I kept asking myself what would happen if people in Scotland owned guns, and I put that in the book as kind of a joke, that the country would be decimated because they're all so aggressive and foaming at the mouth in how they behave with each other--there would be a shooting every half hour.

The FBI couldn't have been more helpful, too. They were open and friendly, not in the least bit like the sort of Hoover "G-Men" that you imagine from the movies. In fact, most of the people I dealt with were women, actually. And women in the FBI, now, are much more important than they used to be.

How did you write the authentically American characters in Prayer?

I guess you've really got to feel sympathy with the people who are there. You've got to like them. If you're gonna write about them, you've got to get under their skins. I think you've got to feel, in a sense, that you could become one of them.

And that's the great thing about Texas, especially Houston; it's a city where lots and lots of people go to live. It's not a city where people are born. It's an immigrant city; lots of people come from all over the United States. I felt I could easily end up in somewhere like Houston.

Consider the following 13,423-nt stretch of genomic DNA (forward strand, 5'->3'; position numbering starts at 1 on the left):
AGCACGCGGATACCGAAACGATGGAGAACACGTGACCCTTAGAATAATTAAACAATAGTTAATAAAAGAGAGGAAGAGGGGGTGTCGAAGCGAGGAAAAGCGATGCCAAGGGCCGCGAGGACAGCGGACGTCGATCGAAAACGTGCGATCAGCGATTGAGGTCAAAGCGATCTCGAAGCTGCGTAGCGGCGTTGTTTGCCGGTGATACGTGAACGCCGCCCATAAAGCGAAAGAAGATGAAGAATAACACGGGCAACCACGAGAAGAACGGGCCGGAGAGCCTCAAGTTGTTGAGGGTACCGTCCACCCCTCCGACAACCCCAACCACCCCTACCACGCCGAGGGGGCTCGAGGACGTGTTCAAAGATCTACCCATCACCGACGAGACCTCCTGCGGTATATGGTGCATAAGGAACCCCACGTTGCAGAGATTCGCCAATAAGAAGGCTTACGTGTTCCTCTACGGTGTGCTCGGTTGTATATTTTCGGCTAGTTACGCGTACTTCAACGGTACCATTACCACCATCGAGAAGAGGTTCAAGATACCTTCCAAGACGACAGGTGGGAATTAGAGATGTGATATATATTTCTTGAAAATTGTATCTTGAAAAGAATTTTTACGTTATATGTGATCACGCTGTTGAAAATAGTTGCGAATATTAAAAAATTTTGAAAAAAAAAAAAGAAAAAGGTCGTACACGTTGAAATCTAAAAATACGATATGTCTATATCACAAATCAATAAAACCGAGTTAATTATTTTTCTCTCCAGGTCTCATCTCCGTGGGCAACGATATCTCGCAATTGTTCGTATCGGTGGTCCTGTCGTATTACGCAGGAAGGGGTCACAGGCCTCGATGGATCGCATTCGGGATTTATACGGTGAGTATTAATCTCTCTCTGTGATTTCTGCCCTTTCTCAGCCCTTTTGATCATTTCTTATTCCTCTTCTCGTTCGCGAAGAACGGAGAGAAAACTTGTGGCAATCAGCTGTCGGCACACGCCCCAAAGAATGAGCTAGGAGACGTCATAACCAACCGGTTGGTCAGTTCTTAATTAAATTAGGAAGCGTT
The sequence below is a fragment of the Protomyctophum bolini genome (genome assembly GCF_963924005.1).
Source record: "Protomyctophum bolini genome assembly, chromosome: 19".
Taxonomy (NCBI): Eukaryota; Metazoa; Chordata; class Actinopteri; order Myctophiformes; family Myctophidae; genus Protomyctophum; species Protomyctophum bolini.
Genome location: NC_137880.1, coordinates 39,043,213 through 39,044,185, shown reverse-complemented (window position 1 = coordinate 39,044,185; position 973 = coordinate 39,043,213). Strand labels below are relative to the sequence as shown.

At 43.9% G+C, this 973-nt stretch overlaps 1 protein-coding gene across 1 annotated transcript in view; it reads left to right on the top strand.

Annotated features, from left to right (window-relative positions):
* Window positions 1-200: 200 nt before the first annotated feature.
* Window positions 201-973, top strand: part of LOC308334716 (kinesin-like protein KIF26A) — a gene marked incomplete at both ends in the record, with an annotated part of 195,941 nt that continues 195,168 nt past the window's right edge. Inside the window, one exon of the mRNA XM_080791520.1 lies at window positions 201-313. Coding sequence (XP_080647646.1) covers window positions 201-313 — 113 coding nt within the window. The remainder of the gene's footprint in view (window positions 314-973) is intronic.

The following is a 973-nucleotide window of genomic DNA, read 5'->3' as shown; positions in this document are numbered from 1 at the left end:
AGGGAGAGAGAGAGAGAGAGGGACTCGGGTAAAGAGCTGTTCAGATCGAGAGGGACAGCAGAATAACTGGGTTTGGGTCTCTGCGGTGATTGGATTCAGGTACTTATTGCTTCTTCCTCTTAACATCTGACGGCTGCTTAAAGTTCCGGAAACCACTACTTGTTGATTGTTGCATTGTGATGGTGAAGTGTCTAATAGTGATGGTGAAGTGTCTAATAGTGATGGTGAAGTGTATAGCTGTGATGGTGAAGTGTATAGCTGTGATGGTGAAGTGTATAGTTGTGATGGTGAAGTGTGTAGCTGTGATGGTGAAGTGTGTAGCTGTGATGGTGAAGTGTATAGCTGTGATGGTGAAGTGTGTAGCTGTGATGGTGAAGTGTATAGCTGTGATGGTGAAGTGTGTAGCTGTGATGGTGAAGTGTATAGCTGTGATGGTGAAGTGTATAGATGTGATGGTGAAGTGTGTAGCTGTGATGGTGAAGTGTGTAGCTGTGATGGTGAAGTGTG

It helped I was in a fantastic hotel, the Houstonian, which I think was originally a house owned by George W. Bush. It was a fantastic country club hotel with enormous swimming pools and even more enormous restaurants, which of course my kids adored. So, you know, for a British person going there, what's not to like? There are masses of food and the weather is fantastic. --Rob LeFebvre, freelance writer and editor